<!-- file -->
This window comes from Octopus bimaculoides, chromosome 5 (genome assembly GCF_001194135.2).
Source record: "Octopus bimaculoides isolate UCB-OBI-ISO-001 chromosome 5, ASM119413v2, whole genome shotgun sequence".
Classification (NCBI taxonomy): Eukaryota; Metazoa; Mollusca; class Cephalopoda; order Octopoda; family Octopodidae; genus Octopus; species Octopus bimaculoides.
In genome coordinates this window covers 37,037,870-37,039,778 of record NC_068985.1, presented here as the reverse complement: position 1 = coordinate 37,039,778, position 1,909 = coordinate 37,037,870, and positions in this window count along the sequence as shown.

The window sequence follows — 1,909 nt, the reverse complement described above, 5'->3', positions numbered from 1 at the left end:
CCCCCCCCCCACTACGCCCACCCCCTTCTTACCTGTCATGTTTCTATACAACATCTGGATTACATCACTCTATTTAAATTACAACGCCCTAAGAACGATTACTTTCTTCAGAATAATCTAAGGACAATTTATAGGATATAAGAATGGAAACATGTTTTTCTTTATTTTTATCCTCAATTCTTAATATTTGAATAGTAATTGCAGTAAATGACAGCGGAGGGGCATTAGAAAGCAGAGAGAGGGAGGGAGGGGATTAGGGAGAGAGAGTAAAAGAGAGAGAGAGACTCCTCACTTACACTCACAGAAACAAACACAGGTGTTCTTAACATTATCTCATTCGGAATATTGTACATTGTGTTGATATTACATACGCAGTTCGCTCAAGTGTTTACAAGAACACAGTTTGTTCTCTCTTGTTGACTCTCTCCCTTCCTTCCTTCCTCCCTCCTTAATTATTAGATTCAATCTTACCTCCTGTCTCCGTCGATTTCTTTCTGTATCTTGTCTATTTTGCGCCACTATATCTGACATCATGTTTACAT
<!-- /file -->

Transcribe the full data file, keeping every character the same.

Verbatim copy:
This window comes from Octopus bimaculoides, chromosome 5 (genome assembly GCF_001194135.2).
Source record: "Octopus bimaculoides isolate UCB-OBI-ISO-001 chromosome 5, ASM119413v2, whole genome shotgun sequence".
Classification (NCBI taxonomy): Eukaryota; Metazoa; Mollusca; class Cephalopoda; order Octopoda; family Octopodidae; genus Octopus; species Octopus bimaculoides.
In genome coordinates this window covers 37,037,870-37,039,778 of record NC_068985.1, presented here as the reverse complement: position 1 = coordinate 37,039,778, position 1,909 = coordinate 37,037,870, and positions in this window count along the sequence as shown.

The window sequence follows — 1,909 nt, the reverse complement described above, 5'->3', positions numbered from 1 at the left end:
CCCCCCCCCCACTACGCCCACCCCCTTCTTACCTGTCATGTTTCTATACAACATCTGGATTACATCACTCTATTTAAATTACAACGCCCTAAGAACGATTACTTTCTTCAGAATAATCTAAGGACAATTTATAGGATATAAGAATGGAAACATGTTTTTCTTTATTTTTATCCTCAATTCTTAATATTTGAATAGTAATTGCAGTAAATGACAGCGGAGGGGCATTAGAAAGCAGAGAGAGGGAGGGAGGGGATTAGGGAGAGAGAGTAAAAGAGAGAGAGAGACTCCTCACTTACACTCACAGAAACAAACACAGGTGTTCTTAACATTATCTCATTCGGAATATTGTACATTGTGTTGATATTACATACGCAGTTCGCTCAAGTGTTTACAAGAACACAGTTTGTTCTCTCTTGTTGACTCTCTCCCTTCCTTCCTTCCTCCCTCCTTAATTATTAGATTCAATCTTACCTCCTGTCTCCGTCGATTTCTTTCTGTATCTTGTCTATTTTGCGCCACTATATCTGACATCATGTTTACAT